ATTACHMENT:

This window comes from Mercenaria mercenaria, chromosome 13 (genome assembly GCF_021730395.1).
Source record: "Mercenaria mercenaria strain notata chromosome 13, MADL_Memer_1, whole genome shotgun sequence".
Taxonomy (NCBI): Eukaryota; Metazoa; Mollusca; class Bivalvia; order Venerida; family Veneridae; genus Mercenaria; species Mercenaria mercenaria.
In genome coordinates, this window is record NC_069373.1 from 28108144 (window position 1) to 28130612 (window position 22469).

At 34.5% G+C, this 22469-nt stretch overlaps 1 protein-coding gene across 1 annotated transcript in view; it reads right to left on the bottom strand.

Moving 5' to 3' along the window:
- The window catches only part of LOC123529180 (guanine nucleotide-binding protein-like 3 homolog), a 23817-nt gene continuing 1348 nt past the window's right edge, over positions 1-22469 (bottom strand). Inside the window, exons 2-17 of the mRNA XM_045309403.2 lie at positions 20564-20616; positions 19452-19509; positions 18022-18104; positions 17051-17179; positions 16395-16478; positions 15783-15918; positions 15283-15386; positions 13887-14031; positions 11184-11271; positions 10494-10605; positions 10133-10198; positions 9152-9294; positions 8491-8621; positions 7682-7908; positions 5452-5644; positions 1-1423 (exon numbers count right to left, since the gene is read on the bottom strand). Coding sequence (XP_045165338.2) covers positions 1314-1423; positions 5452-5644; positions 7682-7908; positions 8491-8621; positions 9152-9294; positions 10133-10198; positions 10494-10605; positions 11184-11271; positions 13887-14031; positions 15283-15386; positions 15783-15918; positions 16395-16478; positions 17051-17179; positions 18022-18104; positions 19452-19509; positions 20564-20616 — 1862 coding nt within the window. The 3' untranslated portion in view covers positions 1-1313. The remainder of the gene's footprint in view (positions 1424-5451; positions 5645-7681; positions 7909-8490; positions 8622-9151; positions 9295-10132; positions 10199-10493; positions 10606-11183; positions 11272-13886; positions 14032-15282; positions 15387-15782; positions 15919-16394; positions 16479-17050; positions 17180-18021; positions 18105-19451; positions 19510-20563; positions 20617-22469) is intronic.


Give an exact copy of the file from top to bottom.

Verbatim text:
This window comes from Mercenaria mercenaria, chromosome 13 (genome assembly GCF_021730395.1).
Source record: "Mercenaria mercenaria strain notata chromosome 13, MADL_Memer_1, whole genome shotgun sequence".
Taxonomy (NCBI): Eukaryota; Metazoa; Mollusca; class Bivalvia; order Venerida; family Veneridae; genus Mercenaria; species Mercenaria mercenaria.
In genome coordinates, this window is record NC_069373.1 from 28108144 (window position 1) to 28130612 (window position 22469).

At 34.5% G+C, this 22469-nt stretch overlaps 1 protein-coding gene across 1 annotated transcript in view; it reads right to left on the bottom strand.

Moving 5' to 3' along the window:
- The window catches only part of LOC123529180 (guanine nucleotide-binding protein-like 3 homolog), a 23817-nt gene continuing 1348 nt past the window's right edge, over positions 1-22469 (bottom strand). Inside the window, exons 2-17 of the mRNA XM_045309403.2 lie at positions 20564-20616; positions 19452-19509; positions 18022-18104; positions 17051-17179; positions 16395-16478; positions 15783-15918; positions 15283-15386; positions 13887-14031; positions 11184-11271; positions 10494-10605; positions 10133-10198; positions 9152-9294; positions 8491-8621; positions 7682-7908; positions 5452-5644; positions 1-1423 (exon numbers count right to left, since the gene is read on the bottom strand). Coding sequence (XP_045165338.2) covers positions 1314-1423; positions 5452-5644; positions 7682-7908; positions 8491-8621; positions 9152-9294; positions 10133-10198; positions 10494-10605; positions 11184-11271; positions 13887-14031; positions 15283-15386; positions 15783-15918; positions 16395-16478; positions 17051-17179; positions 18022-18104; positions 19452-19509; positions 20564-20616 — 1862 coding nt within the window. The 3' untranslated portion in view covers positions 1-1313. The remainder of the gene's footprint in view (positions 1424-5451; positions 5645-7681; positions 7909-8490; positions 8622-9151; positions 9295-10132; positions 10199-10493; positions 10606-11183; positions 11272-13886; positions 14032-15282; positions 15387-15782; positions 15919-16394; positions 16479-17050; positions 17180-18021; positions 18105-19451; positions 19510-20563; positions 20617-22469) is intronic.